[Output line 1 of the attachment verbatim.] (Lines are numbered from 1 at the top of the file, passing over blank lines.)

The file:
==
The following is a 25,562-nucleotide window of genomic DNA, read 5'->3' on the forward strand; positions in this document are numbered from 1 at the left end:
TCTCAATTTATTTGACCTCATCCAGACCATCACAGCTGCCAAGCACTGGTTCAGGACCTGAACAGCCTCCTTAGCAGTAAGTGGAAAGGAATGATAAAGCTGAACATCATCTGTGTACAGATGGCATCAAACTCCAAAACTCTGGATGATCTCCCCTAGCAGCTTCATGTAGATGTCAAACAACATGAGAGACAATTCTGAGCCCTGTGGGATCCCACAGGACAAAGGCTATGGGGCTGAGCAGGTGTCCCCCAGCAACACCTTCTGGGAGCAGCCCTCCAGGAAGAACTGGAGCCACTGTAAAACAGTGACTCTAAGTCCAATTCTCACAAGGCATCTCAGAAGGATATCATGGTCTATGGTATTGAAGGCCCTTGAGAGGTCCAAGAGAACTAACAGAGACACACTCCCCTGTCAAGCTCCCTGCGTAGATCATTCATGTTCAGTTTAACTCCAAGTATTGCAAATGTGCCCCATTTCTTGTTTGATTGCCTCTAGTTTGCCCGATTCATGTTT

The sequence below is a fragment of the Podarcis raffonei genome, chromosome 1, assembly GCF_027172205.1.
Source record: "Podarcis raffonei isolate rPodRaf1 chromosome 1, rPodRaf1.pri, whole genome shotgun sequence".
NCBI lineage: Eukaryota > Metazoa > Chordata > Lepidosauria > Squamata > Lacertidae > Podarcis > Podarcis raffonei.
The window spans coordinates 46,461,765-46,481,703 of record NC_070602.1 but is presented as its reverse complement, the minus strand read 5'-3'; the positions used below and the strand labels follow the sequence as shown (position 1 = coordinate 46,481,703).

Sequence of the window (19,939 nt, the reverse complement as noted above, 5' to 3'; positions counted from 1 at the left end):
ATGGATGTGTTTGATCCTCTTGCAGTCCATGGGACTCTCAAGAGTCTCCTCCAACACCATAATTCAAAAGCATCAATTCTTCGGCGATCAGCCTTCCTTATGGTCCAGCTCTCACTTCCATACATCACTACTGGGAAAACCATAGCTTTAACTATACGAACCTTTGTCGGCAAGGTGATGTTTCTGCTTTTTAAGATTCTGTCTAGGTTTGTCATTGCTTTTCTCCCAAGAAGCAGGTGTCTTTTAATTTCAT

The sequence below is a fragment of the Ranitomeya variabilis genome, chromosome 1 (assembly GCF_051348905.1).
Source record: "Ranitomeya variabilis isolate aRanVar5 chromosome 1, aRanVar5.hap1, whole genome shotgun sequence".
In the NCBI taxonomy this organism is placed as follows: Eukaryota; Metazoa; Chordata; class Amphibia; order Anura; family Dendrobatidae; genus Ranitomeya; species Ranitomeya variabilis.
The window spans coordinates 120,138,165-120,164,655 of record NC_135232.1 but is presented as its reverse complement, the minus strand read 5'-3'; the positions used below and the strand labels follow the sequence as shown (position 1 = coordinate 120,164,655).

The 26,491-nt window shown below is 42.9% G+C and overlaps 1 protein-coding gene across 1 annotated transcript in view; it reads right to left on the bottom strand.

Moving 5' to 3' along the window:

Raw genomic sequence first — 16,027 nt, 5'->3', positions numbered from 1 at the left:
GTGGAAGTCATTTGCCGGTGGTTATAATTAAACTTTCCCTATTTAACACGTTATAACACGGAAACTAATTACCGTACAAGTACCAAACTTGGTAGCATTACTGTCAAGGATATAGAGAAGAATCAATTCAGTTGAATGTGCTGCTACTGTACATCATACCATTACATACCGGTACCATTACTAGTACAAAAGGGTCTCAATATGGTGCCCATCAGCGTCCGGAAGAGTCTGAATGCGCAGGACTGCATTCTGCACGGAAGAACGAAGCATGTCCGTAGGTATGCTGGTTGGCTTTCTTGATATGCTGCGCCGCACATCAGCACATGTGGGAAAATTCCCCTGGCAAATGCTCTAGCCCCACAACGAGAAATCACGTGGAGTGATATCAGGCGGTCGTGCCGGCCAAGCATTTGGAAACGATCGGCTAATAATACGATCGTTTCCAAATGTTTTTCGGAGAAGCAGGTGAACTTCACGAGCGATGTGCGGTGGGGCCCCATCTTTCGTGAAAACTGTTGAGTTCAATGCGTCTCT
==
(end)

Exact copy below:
The following is a 25,562-nucleotide window of genomic DNA, read 5'->3' on the forward strand; positions in this document are numbered from 1 at the left end: